What is it?
Vitamin K is a vitamin found in leafy green vegetables, broccoli, and Brussels sprouts. The name vitamin K comes from the German word “Koagulationsvitamin.”
Several forms of vitamin K are used around the world as medicine. Vitamin K1 (phytonadione) and vitamin K2 (menaquinone) are available in North America. Vitamin K1 is generally the preferred form of vitamin K because it is less toxic, works faster, is stronger, and works better for certain conditions.
In the body, vitamin K plays a major role in blood clotting. So it is used to reverse the effects of “blood thinning” medications when too much is given; to prevent clotting problems in newborns who don’t have enough vitamin K; and to treat bleeding caused by medications including salicylates, sulfonamides, quinine, quinidine, or antibiotics. Vitamin K is also given to treat and prevent vitamin K deficiency, a condition in which the body doesn’t have enough vitamin K. It is also used to prevent and treat weak bones (osteoporosis) and relieve itching that often accompanies a liver disease called biliary cirrhosis. Vitamin K2 (menaquinone) is taken by mouth to treat osteoporosis and bone loss caused by steroids, as well as to lower total cholesterol in people on dialysis.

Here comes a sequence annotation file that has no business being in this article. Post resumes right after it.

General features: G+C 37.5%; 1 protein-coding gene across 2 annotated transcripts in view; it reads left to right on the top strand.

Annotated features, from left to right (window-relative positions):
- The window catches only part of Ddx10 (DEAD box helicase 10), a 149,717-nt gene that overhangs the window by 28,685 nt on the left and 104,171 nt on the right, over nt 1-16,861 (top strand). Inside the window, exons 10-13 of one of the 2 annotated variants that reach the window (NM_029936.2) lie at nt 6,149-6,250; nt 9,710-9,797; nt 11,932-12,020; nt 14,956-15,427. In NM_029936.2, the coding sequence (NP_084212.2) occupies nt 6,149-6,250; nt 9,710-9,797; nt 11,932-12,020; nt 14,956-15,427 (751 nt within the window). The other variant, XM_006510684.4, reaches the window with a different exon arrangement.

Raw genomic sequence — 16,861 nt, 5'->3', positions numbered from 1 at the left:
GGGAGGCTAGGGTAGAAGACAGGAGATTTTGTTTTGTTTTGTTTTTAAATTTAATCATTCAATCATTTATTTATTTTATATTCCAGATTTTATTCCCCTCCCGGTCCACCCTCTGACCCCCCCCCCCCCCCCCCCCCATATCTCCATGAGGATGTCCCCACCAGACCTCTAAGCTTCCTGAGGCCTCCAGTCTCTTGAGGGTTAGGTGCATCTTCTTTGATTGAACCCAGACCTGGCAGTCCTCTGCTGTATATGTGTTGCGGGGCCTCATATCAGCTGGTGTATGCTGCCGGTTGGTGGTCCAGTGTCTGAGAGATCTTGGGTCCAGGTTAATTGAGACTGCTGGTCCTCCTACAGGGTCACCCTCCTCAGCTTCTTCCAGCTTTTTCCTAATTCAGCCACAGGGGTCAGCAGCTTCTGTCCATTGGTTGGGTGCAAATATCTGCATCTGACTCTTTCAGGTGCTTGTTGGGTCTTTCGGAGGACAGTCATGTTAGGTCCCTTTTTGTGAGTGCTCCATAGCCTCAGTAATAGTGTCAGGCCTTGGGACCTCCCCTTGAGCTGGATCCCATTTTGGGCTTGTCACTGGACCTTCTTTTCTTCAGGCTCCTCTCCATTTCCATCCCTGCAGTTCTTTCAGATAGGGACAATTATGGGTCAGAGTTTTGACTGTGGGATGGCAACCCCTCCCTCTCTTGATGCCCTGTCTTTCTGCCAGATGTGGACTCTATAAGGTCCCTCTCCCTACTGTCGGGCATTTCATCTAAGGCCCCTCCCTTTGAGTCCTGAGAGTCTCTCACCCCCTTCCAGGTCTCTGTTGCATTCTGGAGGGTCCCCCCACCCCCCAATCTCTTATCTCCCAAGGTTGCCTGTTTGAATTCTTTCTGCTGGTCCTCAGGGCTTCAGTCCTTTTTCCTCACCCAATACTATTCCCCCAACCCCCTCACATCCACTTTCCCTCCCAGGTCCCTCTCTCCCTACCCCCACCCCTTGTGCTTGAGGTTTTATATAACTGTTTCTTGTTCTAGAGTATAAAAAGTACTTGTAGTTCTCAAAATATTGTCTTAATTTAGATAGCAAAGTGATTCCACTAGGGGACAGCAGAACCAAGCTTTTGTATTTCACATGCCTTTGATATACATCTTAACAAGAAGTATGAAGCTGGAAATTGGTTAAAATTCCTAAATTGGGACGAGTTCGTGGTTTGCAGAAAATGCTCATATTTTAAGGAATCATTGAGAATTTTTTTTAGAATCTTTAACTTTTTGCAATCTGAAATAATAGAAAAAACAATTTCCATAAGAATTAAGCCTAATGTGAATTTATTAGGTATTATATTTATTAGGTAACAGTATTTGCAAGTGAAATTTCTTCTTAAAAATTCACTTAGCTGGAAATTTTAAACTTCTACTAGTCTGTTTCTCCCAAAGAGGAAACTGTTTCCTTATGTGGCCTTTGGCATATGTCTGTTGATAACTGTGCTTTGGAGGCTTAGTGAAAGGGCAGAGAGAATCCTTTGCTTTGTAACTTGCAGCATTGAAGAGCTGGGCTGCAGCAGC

People apply vitamin K to the skin to remove spider veins, bruises, scars, stretch marks, and burns. It is also used topically to treat rosacea, a skin condition that causes redness and pimples on the face. After surgery, vitamin K is used to speed up skin healing and reduce bruising and swelling.
Healthcare providers also give vitamin K by injection to treat clotting problems.
An increased understanding of the role of vitamin K in the body beyond blood clotting led some researchers to suggest that the recommended amounts for dietary intake of vitamin K be increased. In 2001, the National Institute of Medicine Food and Nutrition Board increased their recommended amounts of vitamin K slightly, but refused to make larger increases. They explained there wasn’t enough scientific evidence to make larger increases in the recommended amount of vitamin K.
How effective is it?
Natural Medicines Comprehensive Database rates effectiveness based on scientific evidence according to the following scale: Effective, Likely Effective, Possibly Effective, Possibly Ineffective, Likely Ineffective, Ineffective, and Insufficient Evidence to Rate.
The effectiveness ratings for VITAMIN K are as follows:
- Treating and preventing vitamin K deficiency. Vitamin K1 can prevent and treat vitamin K deficiency.